Effectively working in teams requires an established communication pattern, a unified training experience and instructions, and respect.
Working in teams that involve a hybrid of staff, interns, and volunteers increases the level of difficulty in achieving effectiveness, but not enough to negate the validity of the approach.
The challenges with this type of hybrid team are:
- Interns and volunteers aren’t at the museum M-F, 40-hours a week. Their time is syncopated and finite.
- Interns and volunteers don’t necessarily come with the education or experience needed for some aspects of the digital project.
- As interns and volunteers aren’t employed by the museum, their commitment to the project may fluctuate.
The hybrid team is not without its benefits. Some benefits are:
- A more diverse pool of knowledge and experiences.
- The ability to increase capacity otherwise impossible without the interns and volunteers.
- Offers an enrichment experience for all team members.
So, how do we navigate the challenges of a hybrid team within the context of museum digital projects? The following three elements are required:
- An established communication pattern;
- A unified training experience and instructions; and
Challenge 1: Team member timing is syncopated and finite.
Communication Strategy: A good communication strategy is key. The needs to be a centralized place where communication takes place. This can be a project management dashboard, an internal site (e.g. SharePoint or Google Drive), regularly scheduled virtual or in-person meetings, or even email. All team members should know where they can participate in communications regarding project details, updated timelines, noted issues, and relay other key pieces of information.
Challenge 2: Team members come with different levels of education and training.
Training Strategy: An effective training strategy is one that incorporates learning tools for as many preferred learning modes as possible. This means the inclusion of plain-speaking text, visuals, and audio-visual tutorials that are provided at the beginning of the project and can be referenced regularly by all team members. The training should also be a unified experience—meaning that all team members should go through it to ensure everyone is up to speed with how the digital project is to be executed.
Challenge 3: Team members not employed by the museum may fluctuate in their commitment.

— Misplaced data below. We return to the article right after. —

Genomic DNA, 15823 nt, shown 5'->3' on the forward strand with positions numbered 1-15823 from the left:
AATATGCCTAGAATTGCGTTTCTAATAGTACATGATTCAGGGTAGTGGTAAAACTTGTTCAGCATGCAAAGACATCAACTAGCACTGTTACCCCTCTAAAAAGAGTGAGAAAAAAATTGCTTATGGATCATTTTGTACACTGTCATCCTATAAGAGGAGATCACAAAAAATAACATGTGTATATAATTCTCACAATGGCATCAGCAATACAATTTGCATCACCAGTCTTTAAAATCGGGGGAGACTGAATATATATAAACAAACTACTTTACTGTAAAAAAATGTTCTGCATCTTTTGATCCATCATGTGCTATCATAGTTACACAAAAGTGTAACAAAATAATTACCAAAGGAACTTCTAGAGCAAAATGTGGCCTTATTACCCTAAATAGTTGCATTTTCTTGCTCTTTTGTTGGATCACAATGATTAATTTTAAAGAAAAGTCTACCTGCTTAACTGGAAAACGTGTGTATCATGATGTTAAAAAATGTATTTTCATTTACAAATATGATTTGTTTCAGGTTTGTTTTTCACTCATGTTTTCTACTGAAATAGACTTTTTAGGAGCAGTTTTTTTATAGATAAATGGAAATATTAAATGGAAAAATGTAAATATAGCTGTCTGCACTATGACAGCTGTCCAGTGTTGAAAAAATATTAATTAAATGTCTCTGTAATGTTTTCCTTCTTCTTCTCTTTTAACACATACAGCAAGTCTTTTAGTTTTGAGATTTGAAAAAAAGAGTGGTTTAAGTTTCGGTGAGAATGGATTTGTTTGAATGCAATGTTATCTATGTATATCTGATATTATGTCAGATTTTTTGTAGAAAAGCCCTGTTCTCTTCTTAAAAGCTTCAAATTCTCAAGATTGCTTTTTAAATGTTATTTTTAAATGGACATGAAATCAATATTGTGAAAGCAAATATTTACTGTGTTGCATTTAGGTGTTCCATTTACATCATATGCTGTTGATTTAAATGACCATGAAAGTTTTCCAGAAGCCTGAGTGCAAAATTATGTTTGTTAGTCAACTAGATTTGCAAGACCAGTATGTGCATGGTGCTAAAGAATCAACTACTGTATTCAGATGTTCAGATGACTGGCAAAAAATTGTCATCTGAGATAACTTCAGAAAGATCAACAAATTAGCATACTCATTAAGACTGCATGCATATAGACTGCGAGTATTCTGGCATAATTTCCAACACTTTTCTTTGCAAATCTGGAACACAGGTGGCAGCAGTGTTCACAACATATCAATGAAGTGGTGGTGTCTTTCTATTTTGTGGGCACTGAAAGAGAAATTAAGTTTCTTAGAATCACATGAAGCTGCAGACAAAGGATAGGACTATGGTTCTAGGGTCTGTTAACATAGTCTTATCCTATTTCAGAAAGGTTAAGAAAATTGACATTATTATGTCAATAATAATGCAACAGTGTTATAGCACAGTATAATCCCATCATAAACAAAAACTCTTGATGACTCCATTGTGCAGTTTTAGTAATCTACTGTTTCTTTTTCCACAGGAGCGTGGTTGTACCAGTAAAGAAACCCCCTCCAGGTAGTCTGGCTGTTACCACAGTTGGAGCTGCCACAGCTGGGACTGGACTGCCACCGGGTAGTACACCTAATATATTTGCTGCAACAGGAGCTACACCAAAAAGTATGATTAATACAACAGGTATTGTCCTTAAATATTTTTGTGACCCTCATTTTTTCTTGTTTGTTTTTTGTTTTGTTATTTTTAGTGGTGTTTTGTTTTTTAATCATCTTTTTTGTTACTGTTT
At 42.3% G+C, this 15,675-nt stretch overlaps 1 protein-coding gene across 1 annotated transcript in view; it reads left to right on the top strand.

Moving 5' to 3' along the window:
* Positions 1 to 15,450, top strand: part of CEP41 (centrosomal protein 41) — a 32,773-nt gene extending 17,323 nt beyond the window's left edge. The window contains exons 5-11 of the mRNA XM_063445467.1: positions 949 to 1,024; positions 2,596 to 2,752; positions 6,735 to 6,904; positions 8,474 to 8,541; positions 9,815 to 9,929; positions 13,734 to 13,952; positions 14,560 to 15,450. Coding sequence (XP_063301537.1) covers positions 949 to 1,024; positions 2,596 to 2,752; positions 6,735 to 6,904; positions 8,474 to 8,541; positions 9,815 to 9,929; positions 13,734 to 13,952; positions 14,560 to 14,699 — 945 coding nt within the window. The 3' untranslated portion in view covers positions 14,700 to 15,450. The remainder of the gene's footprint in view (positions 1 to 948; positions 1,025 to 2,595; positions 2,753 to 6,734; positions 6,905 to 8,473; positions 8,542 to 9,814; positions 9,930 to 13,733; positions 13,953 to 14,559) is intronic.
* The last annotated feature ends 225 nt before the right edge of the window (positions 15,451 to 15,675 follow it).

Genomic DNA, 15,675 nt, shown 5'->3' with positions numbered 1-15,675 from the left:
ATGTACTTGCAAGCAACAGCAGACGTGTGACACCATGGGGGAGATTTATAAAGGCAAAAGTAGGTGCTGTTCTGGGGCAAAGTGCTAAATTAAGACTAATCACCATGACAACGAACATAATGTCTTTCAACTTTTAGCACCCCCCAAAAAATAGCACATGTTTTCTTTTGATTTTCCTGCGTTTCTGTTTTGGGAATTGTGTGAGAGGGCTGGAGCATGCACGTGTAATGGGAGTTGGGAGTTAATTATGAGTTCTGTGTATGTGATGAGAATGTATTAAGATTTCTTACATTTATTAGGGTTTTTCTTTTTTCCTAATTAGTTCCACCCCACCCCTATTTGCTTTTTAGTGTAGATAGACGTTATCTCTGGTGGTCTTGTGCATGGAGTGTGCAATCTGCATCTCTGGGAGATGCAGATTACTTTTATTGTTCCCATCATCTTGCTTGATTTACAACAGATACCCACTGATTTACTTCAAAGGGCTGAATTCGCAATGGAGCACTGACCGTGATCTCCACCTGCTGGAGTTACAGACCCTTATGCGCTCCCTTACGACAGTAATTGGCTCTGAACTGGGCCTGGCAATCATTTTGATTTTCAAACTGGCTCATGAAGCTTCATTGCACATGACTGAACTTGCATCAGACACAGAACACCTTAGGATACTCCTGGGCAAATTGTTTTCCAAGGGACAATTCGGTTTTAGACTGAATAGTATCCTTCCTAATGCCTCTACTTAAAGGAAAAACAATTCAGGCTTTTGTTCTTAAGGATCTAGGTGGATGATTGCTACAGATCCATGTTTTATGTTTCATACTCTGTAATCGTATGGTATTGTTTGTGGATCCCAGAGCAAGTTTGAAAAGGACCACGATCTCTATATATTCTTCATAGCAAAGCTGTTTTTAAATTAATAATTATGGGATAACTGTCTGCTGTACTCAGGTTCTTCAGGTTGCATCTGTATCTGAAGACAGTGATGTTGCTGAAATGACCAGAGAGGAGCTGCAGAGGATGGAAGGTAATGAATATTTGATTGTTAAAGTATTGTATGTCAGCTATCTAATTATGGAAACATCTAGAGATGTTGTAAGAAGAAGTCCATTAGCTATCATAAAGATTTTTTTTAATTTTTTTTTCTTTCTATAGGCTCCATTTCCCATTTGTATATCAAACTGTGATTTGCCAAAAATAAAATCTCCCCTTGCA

Respect Strategy: Respect is a strategy that should be applied in any environment, and especially in situations where not everyone is being compensated for their work. In a hybrid team environment, the employed staff members and supervisors of the project need to audibly express gratitude for the team members’ work on a regular basis, and approach every interaction with showing these team members collegial respect. Afterall, you wouldn’t be able to do this project without them. Finally, when we know we’re valued and respected by our team, we tend to want to show up for them and our commitment is deepened.
As you can see, these strategies—communication, training, and respect—are elements that transcend any project type. However, they are even more important when working with a hybrid team on a fairly complex project that requires both educational and technical competencies. I encourage you to incorporate these strategies within all of your teams as you’ll find both the projects and the people will benefit from them.
And, of course, don’t forget to check out Lucidea’s webinar suite for more on digital projects.
Rachael Cristine Woody
If you’d like to learn more about this topic, there’s still time to register here for Rachael’s webinar, “Museum Digital Projects: Strategies for Working with Staff, Volunteers, or Interns” today, July 27, 2022. Rachael Cristine Woody advises on museum strategies, digital museums, collections management, and grant writing for a wide variety of clients. In addition to several titles published by Lucidea Press, she is a regular contributor to the Think Clearly blog and an always popular presenter
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